The end of the Cold War and the new financial realities within the Russian Federation in the early 1990s, accelerated the decommissioning, and eventual termination of large portions of the former Soviet Union’s Strategic Bomber Force on-going development programs. In addition to these cutbacks, new aircraft development programs have been dramatically cutback and the aircraft industry itself no longer reflects the one that dominated Soviet society from the late 1940s onward. Nevertheless, studies into future bomber developments have continued, although relatively little information has so far, been made available to the general public regarding Russia’s newest bomber designs. The following is a partial view of some of the work that the Soviet Union undertook since the early 1980s. But, as with all related aircraft design information, it’s difficult to verify if any of these programs are still active today. In the early 1990s, the Mikoyan Bureau commenced a research study into a hypersonic, high-altitude reconnaissance aircraft, which may also have being given the designation of bomber. The Mikoyan 301, as the type was designated, could had flown at speeds of over Mach 3.5 utilizing special hybrid power plant that would operate in flight as a ram jet engine. To cope with the built up of heat friction, the 301 was designed to be built completely out of an new stainless steel alloy. The aircraft’s concept design was able to take-off with a maximum weight of 176,367lb. A variable geometry wing was to be employed in the design. By the end of the 1990s and the beginning of a new century, work on this spectacular design probably would had been shelved or at best, moving on a much slower pace than original conceived by Soviet, and then Russian authorities.
The next generation Russian bomber could very well have been the incredible Sukhoi T-60S. Few, if any, detail have surfaced of this design. What it is known is that the T-60S was conceived as a supersonic, stealth heavy bomber. Re-heat wouldn’t have been fitted to the aircraft, as the plane was supposedly able to supersonically cruise at high altitude on dry power, and its weapon system platform would have included cruise missiles, second generation precision guided conventional munitions and free-fall nuclear weapons. Some have speculated that this aircraft in fact entered full scale development in early 1990, but the subsequence collapse of the Soviet Union at the end of 1991, prevented any additional work on the project. In the summer of 1998 it was widely reported that the project was still ongoing as a possible replacement for the Tu-16 and Tu-22M bombers.
From the early 1980s onward, the Tupolev Design Bureau began to look for a potential successor to its successful Tu-160 bomber platform. The end result of these studies produced a pair of hypersonic aircraft projects. The first, designated Aircraft 260, was, from 1983 forward, intended to fly at Mach 4 at an operational ceiling of 83,000 ft and was to have an un-refuelled range of 6,215 miles. This aircraft was proposed to be powered by four Soloviev D80 jet engines mounted in a side-by-side configuration beneath a double delta wing configuration. The aircraft would have had a relatively flat main fuselage. There was to be no tail-plane on this new bomber, just a single tall fin. Its fully-loaded take off weight was around 396,825lb. A preliminary design project was completed by the fall of 1985. The next hypersonic plane design to surface in relation with Tupolev’s future design program was Aircraft 360. It had a similar layout to the 260 project, but was bigger and supposedly capable of speeds in excess of Mach 6 with an un-refuelled range of 9,323 miles. It could carry a massive bomb load of 22,046lb. Aerodynamics studies suggested that with a constant cruise speed of Mach 6, the aircraft would lose about three thousand miles in operational range. To obtain this incredible speed, the installed engines would need to utilize cryogenic fuel cells and, as a result, six hydrogen-powered units were intended to be fitted; all of them “variable cycle” types that could operated in both a turbojet and ramjet environment. There were to be two crewmen and the aircraft bomb load was to be carried in two wing root bomb bays. The design development program also envisioned the flight testing of a scale model plane weighting around 176,367lb, but the project was terminated in the fall of 1992 after some fuselage and fuel system parts had already been manufactured. Again, the program termination was in great part due to the strained financial situation in Russia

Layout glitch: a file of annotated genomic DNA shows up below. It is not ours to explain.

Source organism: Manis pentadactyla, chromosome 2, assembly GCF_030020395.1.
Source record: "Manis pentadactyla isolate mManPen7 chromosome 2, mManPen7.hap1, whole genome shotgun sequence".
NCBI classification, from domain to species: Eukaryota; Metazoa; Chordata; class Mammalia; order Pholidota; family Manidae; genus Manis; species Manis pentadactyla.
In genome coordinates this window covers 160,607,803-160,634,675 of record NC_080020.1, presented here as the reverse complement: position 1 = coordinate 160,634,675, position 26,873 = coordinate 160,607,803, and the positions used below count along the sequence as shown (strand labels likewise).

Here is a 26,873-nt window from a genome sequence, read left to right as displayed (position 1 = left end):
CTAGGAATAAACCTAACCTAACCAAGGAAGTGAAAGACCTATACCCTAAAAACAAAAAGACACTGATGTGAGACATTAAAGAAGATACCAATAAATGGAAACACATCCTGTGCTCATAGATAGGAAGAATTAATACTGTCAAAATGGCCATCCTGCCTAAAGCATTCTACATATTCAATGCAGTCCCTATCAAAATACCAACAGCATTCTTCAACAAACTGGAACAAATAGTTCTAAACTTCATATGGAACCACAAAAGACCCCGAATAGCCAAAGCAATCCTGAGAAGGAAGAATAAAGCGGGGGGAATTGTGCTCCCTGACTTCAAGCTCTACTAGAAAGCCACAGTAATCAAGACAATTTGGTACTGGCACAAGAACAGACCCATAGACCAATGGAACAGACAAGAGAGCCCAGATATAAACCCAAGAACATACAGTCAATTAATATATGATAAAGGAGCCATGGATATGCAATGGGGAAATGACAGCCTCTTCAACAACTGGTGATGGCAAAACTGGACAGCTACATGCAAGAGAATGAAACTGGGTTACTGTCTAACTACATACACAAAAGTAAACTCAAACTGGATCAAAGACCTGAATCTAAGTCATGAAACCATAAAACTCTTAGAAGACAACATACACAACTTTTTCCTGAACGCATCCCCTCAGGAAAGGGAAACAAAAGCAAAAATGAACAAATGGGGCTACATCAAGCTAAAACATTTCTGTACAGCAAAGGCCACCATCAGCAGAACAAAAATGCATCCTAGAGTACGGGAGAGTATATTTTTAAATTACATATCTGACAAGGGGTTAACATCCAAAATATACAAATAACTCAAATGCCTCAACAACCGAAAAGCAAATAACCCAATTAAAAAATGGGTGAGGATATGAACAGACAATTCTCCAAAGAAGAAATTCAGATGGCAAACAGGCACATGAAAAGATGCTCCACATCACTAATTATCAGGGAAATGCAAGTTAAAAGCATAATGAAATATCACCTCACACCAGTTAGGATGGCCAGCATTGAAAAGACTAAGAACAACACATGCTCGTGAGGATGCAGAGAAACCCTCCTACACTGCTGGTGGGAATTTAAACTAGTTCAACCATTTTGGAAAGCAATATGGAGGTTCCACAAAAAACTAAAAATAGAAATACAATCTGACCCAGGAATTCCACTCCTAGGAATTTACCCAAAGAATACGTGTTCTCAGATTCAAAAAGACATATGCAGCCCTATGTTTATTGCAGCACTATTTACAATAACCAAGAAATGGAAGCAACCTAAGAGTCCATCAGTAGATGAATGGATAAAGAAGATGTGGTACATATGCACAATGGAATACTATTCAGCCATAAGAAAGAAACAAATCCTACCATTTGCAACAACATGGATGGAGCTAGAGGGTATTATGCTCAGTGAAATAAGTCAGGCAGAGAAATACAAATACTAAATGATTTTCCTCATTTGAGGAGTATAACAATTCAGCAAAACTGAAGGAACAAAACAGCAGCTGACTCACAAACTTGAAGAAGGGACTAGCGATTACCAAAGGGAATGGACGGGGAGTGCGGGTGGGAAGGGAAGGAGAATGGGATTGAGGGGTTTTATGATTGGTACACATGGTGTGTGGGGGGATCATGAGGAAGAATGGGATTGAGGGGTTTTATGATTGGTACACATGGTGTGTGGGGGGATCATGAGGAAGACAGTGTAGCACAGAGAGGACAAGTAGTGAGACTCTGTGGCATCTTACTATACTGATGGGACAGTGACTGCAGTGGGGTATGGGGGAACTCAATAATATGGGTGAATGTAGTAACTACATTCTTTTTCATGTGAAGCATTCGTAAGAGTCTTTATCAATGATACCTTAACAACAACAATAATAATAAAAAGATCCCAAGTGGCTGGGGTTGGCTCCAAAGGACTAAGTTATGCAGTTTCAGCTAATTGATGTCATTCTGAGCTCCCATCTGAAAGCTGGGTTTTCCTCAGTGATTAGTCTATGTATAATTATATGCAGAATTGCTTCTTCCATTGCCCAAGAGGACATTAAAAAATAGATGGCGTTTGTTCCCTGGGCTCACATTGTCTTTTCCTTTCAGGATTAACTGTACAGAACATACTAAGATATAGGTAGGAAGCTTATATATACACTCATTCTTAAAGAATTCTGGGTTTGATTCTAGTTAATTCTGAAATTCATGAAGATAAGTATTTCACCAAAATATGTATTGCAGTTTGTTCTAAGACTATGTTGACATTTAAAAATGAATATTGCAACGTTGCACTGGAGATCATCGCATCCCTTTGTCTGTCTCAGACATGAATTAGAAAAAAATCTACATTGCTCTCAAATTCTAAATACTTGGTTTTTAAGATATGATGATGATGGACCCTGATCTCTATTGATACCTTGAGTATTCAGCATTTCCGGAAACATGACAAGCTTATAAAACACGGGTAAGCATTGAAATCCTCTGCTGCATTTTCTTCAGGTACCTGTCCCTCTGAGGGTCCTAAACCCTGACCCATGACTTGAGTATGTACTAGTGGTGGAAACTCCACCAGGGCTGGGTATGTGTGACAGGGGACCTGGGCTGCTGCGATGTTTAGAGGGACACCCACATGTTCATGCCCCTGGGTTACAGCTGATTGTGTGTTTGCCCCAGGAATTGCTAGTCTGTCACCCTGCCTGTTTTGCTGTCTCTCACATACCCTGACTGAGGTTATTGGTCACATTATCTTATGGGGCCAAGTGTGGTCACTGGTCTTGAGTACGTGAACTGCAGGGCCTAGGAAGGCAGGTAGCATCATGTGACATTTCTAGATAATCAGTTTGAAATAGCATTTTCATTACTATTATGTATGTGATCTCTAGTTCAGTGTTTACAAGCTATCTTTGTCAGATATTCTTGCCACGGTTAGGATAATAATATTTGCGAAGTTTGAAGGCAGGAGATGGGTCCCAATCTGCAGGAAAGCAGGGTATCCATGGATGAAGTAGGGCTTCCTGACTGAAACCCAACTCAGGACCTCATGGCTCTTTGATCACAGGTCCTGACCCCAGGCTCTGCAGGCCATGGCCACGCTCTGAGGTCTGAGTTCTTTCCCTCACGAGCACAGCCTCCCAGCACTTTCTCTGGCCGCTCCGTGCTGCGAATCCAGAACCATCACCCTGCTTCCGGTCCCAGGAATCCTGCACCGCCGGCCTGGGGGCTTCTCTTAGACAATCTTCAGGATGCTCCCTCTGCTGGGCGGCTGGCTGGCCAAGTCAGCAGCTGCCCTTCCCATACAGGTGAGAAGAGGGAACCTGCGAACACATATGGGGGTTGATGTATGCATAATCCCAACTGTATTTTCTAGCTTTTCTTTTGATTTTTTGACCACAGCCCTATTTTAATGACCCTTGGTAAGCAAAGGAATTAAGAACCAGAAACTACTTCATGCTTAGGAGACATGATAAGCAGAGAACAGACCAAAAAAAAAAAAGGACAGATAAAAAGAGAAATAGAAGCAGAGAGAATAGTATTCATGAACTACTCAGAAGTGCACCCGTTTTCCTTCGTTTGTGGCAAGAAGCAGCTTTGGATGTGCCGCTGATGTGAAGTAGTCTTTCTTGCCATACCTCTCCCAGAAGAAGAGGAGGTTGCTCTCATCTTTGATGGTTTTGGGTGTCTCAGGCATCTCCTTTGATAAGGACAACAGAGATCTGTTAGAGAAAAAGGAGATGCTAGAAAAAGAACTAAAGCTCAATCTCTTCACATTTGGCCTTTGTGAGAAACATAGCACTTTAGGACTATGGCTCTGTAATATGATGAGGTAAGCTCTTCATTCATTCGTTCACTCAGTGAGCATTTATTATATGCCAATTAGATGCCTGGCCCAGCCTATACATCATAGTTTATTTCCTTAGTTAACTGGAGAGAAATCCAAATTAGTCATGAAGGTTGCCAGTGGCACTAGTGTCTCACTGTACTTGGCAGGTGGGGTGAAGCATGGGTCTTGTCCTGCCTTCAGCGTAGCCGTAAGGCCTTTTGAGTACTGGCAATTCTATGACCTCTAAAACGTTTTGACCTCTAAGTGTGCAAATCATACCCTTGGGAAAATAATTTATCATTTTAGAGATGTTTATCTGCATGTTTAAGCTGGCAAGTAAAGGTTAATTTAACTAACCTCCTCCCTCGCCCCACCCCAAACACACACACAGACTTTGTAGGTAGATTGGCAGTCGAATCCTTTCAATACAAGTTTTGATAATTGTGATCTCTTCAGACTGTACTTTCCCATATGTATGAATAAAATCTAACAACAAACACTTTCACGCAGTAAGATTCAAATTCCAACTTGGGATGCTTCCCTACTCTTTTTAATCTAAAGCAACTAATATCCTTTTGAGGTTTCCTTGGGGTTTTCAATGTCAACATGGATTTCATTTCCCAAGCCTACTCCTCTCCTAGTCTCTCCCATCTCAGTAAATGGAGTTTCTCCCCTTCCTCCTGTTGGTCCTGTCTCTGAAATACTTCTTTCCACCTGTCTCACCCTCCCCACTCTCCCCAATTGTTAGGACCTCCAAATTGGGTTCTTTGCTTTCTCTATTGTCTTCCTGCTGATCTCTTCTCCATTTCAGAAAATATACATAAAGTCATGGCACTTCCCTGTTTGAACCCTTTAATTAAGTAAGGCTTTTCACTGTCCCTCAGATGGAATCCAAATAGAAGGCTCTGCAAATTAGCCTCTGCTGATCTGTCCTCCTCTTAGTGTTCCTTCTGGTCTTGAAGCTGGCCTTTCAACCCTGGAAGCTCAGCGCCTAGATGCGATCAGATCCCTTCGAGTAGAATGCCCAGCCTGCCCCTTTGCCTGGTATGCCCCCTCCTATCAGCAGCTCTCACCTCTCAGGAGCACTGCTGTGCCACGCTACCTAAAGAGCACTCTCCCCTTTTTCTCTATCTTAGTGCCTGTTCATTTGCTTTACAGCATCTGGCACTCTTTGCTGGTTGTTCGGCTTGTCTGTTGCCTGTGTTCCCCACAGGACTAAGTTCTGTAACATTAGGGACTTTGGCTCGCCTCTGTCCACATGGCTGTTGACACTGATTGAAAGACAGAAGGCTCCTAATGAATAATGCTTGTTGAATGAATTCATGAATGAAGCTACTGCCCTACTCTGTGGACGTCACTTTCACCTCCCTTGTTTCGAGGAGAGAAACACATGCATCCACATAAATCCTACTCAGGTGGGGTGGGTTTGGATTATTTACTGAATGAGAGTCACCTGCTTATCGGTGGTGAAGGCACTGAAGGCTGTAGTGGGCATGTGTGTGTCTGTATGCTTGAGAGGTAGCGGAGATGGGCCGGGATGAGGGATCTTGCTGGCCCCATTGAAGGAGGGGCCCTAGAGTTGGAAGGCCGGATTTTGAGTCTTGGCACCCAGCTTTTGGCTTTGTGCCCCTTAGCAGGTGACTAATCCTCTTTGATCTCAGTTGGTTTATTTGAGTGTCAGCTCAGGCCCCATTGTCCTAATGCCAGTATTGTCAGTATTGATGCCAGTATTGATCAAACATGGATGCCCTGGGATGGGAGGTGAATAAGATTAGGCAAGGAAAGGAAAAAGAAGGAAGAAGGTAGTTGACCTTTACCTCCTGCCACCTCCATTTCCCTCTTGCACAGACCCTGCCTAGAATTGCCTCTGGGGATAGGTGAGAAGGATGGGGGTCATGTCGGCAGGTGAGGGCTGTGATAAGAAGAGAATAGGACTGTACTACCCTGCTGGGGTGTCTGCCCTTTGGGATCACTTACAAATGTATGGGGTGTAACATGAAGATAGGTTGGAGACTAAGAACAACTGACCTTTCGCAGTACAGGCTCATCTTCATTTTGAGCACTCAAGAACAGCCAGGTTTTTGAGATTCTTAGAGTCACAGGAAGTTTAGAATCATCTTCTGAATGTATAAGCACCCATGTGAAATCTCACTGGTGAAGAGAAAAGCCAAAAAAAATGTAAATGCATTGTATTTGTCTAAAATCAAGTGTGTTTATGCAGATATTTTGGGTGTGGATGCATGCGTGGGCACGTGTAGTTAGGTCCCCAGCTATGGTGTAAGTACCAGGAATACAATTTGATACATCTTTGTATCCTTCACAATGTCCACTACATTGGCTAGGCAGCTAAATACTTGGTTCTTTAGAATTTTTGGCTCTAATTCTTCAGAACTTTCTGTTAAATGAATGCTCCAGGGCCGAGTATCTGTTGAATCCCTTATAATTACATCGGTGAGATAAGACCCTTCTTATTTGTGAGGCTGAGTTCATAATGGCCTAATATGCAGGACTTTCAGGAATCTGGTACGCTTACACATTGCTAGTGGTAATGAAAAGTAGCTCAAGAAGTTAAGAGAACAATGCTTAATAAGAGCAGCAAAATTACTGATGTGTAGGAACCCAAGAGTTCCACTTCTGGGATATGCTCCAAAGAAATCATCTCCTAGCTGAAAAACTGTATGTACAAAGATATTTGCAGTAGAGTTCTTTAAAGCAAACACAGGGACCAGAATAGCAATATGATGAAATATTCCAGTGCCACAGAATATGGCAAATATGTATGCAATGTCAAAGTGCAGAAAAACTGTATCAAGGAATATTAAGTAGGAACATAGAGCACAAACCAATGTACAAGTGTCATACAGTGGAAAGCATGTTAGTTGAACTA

It’s also believed that Tupolev’s designers began work on a subsonic flying wing bomber concept as early as the mid 1980s, designated Aircraft 202, and with research still ongoing during the late 1990s, it was hoped by the design team that a version of this aircraft might actually reach hardware development status in the early 2000s. The aircraft was given a temporary designation of B-90, which stood for Bomber of the 1990s and the project was visualized as an intercontinental strike heavy bomber aircraft replacement for the aging Tu-95M Bear bomber fleet. But as with many of these exceptional designs, financing was a major problem and the project was cancelled in the early 2000s.
– Raul Colon
1. Aircraft of OKB Tupolev, Vladimir Rigmant, Moscow Russavia 2001
2. Soviet X-Planes, Yefim Gordon & Bill Gunston, Midland Publishing 2000
3. Russian Aviation and Air Power in the Twentieth Century, Edit Robin Higman, John T. Greenwood & Von Hardesty, Frank Cass 1998